“I feel it is not enough…” Health providers’ perspectives on services for victims of intimate partner violence in Malaysia
1 Department of Global Health and Development, London School of Hygiene and Tropical Medicine, London, UK
2 School of Health Sciences, Universiti Sains, Penang, Malaysia
3 Women's Development Research Centre (KANITA), Universiti Sains, Penang, Malaysia
BMC Health Services Research 2013, 13:65 doi:10.1186/1472-6963-13-65Published: 18 February 2013
This study explores the views and attitudes of health providers in Malaysia towards intimate partner violence (IPV) and abused women and considers whether and how their views affect the provision or quality of services. The impact of provider attitudes on the provision of services for women experiencing violence is particularly important to understand since there is a need to ensure that these women are not re-victimised by the health sector, but are treated sensitively.
In-depth interviews were conducted with 54 health care providers responsible for providing services to survivors of IPV and working in health care facilities in two Northern States in Malaysia. A thematic framework analysis method was employed to analyse the emerging themes. Interviews were coded and managed by using NVIVO (N7), a qualitative software package.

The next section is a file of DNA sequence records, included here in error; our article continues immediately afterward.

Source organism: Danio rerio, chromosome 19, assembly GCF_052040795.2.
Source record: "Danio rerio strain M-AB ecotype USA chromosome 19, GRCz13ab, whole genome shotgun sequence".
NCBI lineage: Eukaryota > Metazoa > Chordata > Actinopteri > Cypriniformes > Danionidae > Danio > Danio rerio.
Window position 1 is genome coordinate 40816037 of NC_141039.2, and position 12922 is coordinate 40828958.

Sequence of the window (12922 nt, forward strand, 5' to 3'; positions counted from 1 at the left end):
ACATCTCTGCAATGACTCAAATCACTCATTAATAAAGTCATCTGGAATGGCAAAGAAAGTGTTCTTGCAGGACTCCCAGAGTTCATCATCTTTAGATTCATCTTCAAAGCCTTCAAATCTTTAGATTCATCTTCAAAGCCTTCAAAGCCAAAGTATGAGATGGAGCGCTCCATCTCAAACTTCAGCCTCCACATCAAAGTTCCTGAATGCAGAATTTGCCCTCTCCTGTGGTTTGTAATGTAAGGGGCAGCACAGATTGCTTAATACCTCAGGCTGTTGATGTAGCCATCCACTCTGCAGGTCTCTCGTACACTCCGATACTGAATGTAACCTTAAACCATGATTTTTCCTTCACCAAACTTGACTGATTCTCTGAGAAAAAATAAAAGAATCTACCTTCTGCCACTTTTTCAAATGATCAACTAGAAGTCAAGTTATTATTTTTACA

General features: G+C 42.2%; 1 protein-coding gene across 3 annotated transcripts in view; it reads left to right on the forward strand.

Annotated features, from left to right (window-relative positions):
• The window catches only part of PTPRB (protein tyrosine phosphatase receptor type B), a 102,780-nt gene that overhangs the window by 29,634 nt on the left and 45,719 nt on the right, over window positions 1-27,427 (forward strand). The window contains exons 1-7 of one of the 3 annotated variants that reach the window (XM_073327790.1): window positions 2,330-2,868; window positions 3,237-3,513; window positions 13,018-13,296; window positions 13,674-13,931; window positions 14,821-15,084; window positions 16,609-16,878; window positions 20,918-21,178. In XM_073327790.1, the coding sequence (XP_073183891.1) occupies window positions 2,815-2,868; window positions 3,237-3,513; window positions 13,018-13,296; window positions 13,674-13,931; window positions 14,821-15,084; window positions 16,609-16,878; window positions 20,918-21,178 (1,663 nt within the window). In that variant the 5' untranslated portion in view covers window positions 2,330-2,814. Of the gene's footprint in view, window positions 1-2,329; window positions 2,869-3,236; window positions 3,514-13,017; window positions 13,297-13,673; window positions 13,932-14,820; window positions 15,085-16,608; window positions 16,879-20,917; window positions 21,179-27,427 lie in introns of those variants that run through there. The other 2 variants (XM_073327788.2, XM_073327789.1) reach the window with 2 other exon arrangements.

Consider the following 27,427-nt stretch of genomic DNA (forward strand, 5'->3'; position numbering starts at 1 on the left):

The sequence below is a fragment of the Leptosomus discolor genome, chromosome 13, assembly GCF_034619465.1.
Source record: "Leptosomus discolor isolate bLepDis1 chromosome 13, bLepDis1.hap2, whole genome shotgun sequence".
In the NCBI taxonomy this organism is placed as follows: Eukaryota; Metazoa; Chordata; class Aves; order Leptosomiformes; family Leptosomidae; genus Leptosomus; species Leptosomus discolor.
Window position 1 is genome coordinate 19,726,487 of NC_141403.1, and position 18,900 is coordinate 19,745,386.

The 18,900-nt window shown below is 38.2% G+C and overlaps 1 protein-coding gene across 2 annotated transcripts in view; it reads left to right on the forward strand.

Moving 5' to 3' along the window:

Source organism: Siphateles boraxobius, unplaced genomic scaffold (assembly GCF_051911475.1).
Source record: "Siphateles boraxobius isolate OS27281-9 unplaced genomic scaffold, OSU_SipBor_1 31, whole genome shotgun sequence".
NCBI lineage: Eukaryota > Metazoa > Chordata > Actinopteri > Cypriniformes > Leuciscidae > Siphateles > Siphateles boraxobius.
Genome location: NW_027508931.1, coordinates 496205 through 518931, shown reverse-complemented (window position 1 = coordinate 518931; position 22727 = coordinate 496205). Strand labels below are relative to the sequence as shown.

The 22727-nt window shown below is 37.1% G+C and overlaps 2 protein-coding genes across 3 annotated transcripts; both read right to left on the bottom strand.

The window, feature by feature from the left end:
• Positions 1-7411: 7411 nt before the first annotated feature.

We found that when providers follow the traditional role of treating and solving IPV as “medical problem”, they tend to focus on the physical aspect of the injury, minimise the underlying cause of the problem and ignore emotional care for patients. Providers frequently felt under-trained and poorly supported in their role to help women beyond merely treating their physical injuries. What emerged from the findings is that time shortages may well impact on the ability of medical officers to identify cases of abuse, with some saying that time limitations made it more difficult to detect the real problem behind the injury. However, data from the interviews seem to suggest that time constraints may or may not end up resulting in limited care, depending on the individual interest of medical professionals on violence issues.
Promoting empathetic health care provision is challenging. More awareness training and sensitisation could help, especially if courses focus on women’s needs and strengths and how health providers can validate these and contribute to a longer term process of change for victims of violence. Clear guidance on how to record history of abuse, ask questions sensitively and validate experiences is also important together with training on good communication skills such as listening and being empathetic.